Many studies on lightning characteristics have been conducted to establish the relationship between lightning parameters, including density and weather radar echo, rainfall rate, and brightness temperature from geostationary weather satellites. (Hohl and Schiesser 2001; Holler et al. 2000; Machado et al. 2009; Piepgrass et al. 1982; Seity et al. 2000). For lightning structure, Stolzenburg has shown a complex structure for thunderstorms by studying individual storm cells, mesoscale convective system (MCS), and supercell storms (Stolzenburg et al. 1998). Krider has also shown that cloud-to-ground (CG) flashes tend to cause electrical field changes when temperatures ranged between −10° and −20°C (Krider et al. 1996).

Many scientists and engineers have endeavored to evaluate lightning detection network performance in terms of detection efficiency (DE), location accuracy (LA), peak current estimation error, and type classification error. A number of different experimental campaigns, such as rocket-triggered lightning validation, tower lightning evaluation, video validation, numerical modeling, and network intercomparison validation have been carried out for determination of ground truth data (Diendorfer et al. 2002; Idone et al. 1998; Jerauld et al. 2004; Maier and Wilson 1996; Parker and Krider 2003). Two methods in particular that used peak current distributions and multiplicity distribution for derivation of relative detection efficiency were explained by Cummins (Cummins and Bardo 2004).

For reliable and accurate forecasting and nowcasting of lightning to support launch operations, good data quality from weather observation systems such as weather radar, lightning detection networks, electric field mills, and geostationary weather satellites is very important. When a meteorologist forecasts lightning, an understanding of the performance of the weather observation system plays a vital role as well.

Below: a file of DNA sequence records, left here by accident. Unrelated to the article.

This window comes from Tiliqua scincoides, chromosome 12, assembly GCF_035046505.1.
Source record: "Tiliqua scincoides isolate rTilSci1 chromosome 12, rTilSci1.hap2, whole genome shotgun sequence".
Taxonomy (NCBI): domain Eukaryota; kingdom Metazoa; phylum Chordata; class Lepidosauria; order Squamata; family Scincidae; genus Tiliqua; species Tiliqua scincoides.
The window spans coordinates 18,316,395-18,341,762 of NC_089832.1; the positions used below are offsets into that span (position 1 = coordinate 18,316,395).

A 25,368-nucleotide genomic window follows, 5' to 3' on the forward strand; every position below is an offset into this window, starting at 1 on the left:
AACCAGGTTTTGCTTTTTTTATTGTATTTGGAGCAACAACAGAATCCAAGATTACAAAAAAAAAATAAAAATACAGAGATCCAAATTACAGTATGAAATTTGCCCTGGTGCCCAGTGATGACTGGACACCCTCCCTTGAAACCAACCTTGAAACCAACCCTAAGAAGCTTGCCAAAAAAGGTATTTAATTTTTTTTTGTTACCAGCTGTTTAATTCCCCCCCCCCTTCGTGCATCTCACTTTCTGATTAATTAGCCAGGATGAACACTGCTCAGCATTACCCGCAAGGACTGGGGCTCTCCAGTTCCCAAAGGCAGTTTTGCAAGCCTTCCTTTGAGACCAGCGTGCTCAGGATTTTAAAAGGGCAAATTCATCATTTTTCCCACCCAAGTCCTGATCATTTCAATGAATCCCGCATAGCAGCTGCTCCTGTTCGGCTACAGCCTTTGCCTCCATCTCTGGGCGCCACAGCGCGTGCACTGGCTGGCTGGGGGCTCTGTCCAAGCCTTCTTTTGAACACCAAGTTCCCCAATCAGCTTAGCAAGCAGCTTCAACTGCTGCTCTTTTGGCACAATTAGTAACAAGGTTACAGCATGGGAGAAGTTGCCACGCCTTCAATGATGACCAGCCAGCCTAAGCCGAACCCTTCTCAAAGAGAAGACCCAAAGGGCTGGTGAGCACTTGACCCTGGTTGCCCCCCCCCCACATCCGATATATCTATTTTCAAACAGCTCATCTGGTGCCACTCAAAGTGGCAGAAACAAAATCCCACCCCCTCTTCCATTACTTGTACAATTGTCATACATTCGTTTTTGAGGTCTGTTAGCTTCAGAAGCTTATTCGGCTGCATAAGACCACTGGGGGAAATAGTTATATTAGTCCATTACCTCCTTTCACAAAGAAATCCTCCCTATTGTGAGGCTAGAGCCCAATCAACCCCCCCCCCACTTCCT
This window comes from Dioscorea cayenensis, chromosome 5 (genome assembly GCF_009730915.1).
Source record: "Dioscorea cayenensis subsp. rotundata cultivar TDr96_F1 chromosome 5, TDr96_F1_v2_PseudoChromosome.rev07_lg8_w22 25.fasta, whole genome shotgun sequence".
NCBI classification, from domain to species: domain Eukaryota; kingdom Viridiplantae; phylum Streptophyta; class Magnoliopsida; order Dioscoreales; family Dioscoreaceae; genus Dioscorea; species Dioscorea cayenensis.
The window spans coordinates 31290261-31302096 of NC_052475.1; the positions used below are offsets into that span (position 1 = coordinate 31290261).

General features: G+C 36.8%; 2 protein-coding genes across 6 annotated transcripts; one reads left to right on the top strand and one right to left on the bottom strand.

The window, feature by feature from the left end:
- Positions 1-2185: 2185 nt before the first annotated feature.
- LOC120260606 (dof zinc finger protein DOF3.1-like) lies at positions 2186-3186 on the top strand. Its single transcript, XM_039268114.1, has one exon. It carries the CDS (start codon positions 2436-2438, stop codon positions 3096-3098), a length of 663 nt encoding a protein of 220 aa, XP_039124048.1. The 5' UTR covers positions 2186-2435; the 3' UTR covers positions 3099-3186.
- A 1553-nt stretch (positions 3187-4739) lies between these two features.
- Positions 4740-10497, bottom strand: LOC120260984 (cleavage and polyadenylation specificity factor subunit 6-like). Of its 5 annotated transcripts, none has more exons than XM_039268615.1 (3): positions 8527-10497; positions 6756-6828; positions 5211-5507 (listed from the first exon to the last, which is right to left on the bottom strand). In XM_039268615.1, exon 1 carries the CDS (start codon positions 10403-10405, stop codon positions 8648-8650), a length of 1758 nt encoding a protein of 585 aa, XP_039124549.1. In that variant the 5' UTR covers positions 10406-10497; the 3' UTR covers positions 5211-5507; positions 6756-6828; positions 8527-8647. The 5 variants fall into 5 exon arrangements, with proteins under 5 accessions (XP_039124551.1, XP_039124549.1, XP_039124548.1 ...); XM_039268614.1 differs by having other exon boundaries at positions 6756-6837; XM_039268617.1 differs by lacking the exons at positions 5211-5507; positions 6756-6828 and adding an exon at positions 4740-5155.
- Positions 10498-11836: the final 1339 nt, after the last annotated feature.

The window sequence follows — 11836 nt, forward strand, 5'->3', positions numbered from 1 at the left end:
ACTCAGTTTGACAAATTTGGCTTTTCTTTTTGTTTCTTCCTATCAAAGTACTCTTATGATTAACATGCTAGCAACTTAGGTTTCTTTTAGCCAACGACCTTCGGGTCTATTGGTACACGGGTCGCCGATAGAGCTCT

The present study evaluated the system performance of the networks operated by the Korea Aerospace Research Institute (KARI) and Korean Meteorology Administration (KMA), in terms of relative detection efficiency for lightning detection. For the purpose of this study, sets of CG flash data observed by the KARI and KMA lightning detection networks and the time correlating method for individual flash matching were used.

2. Data and methodology

a. Lightning detection networks in South Korea

Three lightning detection networks are operated by different organizations in South Korea. The Korean Electricity and Power Corporation (KEPCO) operates the KEPCO Lightning Detection and Information Network (KLDNet) to provide intelligent design and engineering support for lightning protection and maintenance in electric power generation and transmission. The KMA Lightning Detection Network (KLDN) consists of 7 Improved Accuracy from Combined Technology Enhanced Sensitivity Performance (IMPACT ESP) sensors for low frequency (LF) sensing and 14 Lightning Detection and Ranging (LDAR) sensors for very high frequency (VHF) sensing. The purpose of KLDN is to identify thunderstorms early to support severe weather forecasting and convective system monitoring over the Korean Peninsula. The KARI Total Lightning Detection System (KARITLDS) that is dedicated to space launch operations at the Naro Space Center has operated since 2007. The KARITLDS with its electric field mill sensor can intensively monitor lightning activities, including cloud-to-cloud (CC) discharge, around the space center with high accurate and sensitivity. The details for three lightning detection networks are summarized in Table 1. In this study, CG flash datasets from KARITLDS and KLDN were analyzed.

Table 1.